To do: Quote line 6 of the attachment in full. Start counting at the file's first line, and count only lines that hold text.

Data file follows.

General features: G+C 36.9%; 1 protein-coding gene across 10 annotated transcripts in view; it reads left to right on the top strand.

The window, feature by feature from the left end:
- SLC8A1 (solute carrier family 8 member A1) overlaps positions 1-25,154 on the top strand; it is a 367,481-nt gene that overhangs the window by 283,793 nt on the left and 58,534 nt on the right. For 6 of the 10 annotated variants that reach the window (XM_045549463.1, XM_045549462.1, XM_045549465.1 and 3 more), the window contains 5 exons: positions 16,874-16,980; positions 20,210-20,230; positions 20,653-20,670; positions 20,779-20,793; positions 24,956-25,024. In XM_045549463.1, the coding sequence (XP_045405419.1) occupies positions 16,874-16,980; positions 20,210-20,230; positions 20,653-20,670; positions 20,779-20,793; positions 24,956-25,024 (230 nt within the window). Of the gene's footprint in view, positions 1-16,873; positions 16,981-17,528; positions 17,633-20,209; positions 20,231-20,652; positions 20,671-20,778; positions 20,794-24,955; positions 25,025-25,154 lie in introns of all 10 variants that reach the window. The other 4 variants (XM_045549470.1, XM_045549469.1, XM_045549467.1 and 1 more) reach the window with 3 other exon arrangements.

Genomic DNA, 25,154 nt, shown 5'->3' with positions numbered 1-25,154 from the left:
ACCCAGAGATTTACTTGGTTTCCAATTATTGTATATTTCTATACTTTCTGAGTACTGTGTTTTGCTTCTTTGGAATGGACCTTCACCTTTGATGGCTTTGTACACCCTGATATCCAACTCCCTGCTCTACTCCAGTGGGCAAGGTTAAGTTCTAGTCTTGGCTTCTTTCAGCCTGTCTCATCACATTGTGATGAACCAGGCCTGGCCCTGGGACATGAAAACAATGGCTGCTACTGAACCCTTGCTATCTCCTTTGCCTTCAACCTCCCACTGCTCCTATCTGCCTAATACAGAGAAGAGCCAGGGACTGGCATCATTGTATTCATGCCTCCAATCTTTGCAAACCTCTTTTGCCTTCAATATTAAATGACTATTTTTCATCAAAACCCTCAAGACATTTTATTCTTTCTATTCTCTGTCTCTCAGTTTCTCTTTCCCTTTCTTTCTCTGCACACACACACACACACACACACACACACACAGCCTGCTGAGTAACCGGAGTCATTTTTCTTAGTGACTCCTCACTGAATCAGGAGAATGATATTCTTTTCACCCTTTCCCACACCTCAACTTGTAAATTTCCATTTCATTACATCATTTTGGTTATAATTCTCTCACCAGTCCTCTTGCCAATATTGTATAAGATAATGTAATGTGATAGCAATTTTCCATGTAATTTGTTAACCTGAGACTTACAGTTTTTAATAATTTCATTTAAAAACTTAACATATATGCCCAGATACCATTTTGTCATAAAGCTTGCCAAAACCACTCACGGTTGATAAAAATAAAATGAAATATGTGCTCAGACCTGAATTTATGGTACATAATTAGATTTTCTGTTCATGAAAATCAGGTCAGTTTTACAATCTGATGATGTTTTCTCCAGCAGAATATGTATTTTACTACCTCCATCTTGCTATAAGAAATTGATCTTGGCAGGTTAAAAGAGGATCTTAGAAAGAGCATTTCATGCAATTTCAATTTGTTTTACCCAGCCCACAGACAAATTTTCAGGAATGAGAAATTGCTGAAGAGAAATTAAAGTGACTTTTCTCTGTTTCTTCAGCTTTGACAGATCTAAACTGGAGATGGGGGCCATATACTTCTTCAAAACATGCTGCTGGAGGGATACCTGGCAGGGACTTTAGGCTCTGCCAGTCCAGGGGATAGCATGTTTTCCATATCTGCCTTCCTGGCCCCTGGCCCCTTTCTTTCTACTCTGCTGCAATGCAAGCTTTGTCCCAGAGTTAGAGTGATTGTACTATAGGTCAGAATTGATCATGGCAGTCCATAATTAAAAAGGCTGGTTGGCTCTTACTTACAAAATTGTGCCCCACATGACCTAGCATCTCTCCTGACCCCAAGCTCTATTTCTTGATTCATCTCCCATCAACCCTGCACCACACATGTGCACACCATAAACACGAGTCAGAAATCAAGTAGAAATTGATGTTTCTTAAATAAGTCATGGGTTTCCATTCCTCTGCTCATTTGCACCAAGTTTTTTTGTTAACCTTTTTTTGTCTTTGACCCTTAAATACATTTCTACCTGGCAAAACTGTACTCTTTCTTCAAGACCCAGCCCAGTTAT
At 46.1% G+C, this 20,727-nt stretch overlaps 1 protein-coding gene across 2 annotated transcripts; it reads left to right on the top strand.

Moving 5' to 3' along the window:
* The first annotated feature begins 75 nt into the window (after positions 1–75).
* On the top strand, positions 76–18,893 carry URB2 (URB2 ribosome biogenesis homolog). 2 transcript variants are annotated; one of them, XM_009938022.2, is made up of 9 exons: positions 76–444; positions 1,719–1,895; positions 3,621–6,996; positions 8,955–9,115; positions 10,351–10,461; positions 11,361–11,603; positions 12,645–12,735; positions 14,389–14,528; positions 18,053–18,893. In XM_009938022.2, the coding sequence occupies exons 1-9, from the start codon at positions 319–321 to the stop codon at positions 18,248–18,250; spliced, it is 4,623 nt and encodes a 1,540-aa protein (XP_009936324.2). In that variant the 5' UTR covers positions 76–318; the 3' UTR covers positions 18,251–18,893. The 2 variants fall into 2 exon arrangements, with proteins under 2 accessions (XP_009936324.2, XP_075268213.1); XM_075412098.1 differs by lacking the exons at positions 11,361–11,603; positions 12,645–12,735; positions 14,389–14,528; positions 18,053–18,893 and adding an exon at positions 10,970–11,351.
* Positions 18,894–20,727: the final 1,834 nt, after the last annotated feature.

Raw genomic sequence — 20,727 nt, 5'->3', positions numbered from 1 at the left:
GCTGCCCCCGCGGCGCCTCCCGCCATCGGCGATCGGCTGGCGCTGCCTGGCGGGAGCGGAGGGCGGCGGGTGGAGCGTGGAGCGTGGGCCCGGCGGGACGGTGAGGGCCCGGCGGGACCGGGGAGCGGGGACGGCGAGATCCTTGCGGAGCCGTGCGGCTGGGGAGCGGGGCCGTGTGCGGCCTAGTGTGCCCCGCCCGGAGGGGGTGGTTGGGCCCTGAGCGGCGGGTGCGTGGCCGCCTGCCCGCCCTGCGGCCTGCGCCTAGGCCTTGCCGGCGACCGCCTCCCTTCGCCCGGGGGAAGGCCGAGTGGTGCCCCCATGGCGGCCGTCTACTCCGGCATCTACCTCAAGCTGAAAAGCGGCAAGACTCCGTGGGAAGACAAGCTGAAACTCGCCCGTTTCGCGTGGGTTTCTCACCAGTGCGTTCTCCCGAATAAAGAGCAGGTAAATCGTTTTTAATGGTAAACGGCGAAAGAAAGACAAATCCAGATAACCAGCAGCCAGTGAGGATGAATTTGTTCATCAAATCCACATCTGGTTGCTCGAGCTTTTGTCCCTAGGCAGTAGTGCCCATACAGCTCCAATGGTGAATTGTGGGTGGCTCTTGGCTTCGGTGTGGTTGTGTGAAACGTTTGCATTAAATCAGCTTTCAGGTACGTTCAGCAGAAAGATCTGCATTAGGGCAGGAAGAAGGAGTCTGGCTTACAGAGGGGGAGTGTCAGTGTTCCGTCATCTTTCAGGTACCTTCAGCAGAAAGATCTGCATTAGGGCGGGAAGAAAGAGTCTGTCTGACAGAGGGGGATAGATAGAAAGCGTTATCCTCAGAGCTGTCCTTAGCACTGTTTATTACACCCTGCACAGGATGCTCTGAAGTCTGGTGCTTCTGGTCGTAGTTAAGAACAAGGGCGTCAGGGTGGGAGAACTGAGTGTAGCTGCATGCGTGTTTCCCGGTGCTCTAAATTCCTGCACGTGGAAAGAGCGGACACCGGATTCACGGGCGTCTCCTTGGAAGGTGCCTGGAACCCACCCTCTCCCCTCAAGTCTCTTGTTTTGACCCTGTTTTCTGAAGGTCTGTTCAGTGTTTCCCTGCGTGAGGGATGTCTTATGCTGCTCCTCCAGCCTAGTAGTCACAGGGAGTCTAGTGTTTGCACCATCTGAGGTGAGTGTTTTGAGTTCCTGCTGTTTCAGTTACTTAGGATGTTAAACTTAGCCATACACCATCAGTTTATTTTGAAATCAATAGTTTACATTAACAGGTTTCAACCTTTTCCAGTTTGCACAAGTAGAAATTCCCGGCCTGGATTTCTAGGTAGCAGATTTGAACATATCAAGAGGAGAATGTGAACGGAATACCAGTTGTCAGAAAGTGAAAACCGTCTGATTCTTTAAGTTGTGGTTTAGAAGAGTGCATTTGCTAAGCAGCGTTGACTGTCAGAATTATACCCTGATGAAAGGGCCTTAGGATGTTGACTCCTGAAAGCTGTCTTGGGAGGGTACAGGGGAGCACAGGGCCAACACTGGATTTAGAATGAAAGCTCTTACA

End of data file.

At 46.1% G+C, this 20,727-nt stretch overlaps 1 protein-coding gene across 2 annotated transcripts; it reads left to right on the top strand.